The Oxford Dictionary defines bushcraft as "skill in matters pertaining to life in the bush ". I was somewhat underwhelmed when I looked this up.
In a broader sense, Bushcraft is not a single skill but a combination of many that help to provide the physical necessities for a person to survive (and hopefully thrive) in nature or the wilderness.
These skills include foraging for edible plants, tracking, hunting, or trapping wild game, fishing, locating and purifying water, shelter building, fire-starting, fashioning cordage and rope, knots, lashings, natural navigation, and tool or weapon making.
So let’s back up a bit. Maslow's hierarchy of needs defines physical necessities as the things you need to take care of to continue your physical well-being and survival. Things like breathing, urination, and defecation are quite motivating when there is urgency.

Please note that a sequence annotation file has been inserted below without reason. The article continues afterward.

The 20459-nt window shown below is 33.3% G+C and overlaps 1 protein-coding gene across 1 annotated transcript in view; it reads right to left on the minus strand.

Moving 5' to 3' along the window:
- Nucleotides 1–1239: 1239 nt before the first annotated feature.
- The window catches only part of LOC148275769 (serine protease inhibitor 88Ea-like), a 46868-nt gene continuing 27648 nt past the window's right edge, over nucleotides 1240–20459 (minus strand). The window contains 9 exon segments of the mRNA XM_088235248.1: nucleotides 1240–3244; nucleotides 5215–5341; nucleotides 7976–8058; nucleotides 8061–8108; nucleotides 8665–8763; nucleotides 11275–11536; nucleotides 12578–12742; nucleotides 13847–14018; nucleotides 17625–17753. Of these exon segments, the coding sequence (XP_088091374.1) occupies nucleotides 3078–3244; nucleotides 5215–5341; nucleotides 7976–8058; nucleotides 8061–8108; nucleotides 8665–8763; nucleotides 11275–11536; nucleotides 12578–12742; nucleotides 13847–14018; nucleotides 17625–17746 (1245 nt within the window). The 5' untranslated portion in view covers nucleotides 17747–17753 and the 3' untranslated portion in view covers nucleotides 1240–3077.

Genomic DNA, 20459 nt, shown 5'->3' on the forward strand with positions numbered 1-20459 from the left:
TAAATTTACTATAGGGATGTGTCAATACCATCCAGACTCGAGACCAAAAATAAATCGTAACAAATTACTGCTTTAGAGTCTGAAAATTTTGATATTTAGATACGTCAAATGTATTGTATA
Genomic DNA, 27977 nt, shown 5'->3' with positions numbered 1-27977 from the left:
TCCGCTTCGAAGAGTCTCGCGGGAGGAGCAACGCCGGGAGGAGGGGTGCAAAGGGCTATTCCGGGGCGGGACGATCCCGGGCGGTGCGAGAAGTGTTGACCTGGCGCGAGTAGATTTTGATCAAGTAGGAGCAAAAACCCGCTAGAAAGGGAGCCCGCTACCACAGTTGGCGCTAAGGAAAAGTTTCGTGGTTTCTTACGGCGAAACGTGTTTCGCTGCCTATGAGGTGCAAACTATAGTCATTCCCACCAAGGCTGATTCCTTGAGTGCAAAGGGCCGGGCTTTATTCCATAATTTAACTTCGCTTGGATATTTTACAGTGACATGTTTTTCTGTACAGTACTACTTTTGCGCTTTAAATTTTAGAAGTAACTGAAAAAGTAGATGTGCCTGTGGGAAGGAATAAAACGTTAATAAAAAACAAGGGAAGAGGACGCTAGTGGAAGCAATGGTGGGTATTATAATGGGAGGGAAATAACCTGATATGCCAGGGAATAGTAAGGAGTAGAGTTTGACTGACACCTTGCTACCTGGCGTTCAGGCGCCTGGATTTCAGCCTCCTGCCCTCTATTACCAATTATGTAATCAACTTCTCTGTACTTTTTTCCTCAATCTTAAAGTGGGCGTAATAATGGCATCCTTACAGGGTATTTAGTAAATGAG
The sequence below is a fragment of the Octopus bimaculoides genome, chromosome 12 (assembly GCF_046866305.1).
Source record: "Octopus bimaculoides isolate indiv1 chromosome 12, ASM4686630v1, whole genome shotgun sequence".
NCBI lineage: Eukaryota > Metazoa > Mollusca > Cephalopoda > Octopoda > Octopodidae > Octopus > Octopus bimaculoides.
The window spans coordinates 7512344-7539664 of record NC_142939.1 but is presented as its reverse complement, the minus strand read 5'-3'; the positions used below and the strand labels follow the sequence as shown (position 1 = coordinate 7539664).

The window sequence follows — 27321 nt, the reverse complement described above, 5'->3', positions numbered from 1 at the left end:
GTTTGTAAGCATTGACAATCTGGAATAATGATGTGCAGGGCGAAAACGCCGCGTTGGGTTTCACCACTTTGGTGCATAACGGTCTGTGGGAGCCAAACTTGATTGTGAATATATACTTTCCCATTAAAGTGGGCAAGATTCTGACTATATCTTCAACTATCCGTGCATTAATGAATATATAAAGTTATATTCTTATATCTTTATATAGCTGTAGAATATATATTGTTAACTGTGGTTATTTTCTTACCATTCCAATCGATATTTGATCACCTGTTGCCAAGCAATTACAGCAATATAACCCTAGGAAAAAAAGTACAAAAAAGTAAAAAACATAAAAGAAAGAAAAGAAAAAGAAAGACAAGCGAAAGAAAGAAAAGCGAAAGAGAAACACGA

Ever tried to do something when you have to pee? Everything else just suddenly seems a little less important, doesn’t it?
Other needs like warmth, food, water, sleep, and shelter can be provided with the above skills.
Today, these needs are often overlooked or taken for granted. Supermarkets provide most of the food and drink we consume. Modern homes provide running water and warmth (or air conditioning), and a warm comfortable bed to sleep in. I am not typically a doomsayer, but our last two years of COVID have proven how the systems everyone depends on can be upset or lost.
Could you spend a night in the outdoors with just whatever you have on you? Maybe lost on a back road because your GPS died, or you have no cell service, or your car ran out of gas or power?
I am proud of the fact that when my friends were asked the theoretical question “What is the one thing you would want to have if you were lost on a deserted island?” most of the time they would just point in my direction.
Learning and practicing some basic Bushcraft skills can go a long way to keep you comfortable in an unexpected situation.